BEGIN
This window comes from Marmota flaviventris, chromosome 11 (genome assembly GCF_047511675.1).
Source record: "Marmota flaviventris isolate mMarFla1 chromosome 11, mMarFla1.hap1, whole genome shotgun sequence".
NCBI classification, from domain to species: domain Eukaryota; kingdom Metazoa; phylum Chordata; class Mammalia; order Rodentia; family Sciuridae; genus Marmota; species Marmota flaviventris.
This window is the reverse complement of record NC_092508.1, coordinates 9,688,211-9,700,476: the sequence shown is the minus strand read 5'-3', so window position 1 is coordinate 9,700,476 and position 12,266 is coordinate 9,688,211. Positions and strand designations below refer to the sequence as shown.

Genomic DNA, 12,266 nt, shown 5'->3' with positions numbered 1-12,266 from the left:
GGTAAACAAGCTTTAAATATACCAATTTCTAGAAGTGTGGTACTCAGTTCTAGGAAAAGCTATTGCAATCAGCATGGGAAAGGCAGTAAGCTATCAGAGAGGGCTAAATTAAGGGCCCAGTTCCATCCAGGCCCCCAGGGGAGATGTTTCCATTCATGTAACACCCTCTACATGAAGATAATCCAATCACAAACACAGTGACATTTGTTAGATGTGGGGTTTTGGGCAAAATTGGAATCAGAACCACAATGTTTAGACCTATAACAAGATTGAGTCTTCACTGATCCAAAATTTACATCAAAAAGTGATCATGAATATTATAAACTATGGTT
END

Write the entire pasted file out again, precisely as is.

This window comes from Marmota flaviventris, chromosome 11 (genome assembly GCF_047511675.1).
Source record: "Marmota flaviventris isolate mMarFla1 chromosome 11, mMarFla1.hap1, whole genome shotgun sequence".
NCBI classification, from domain to species: domain Eukaryota; kingdom Metazoa; phylum Chordata; class Mammalia; order Rodentia; family Sciuridae; genus Marmota; species Marmota flaviventris.
This window is the reverse complement of record NC_092508.1, coordinates 9,688,211-9,700,476: the sequence shown is the minus strand read 5'-3', so window position 1 is coordinate 9,700,476 and position 12,266 is coordinate 9,688,211. Positions and strand designations below refer to the sequence as shown.

Genomic DNA, 12,266 nt, shown 5'->3' with positions numbered 1-12,266 from the left:
GGTAAACAAGCTTTAAATATACCAATTTCTAGAAGTGTGGTACTCAGTTCTAGGAAAAGCTATTGCAATCAGCATGGGAAAGGCAGTAAGCTATCAGAGAGGGCTAAATTAAGGGCCCAGTTCCATCCAGGCCCCCAGGGGAGATGTTTCCATTCATGTAACACCCTCTACATGAAGATAATCCAATCACAAACACAGTGACATTTGTTAGATGTGGGGTTTTGGGCAAAATTGGAATCAGAACCACAATGTTTAGACCTATAACAAGATTGAGTCTTCACTGATCCAAAATTTACATCAAAAAGTGATCATGAATATTATAAACTATGGTT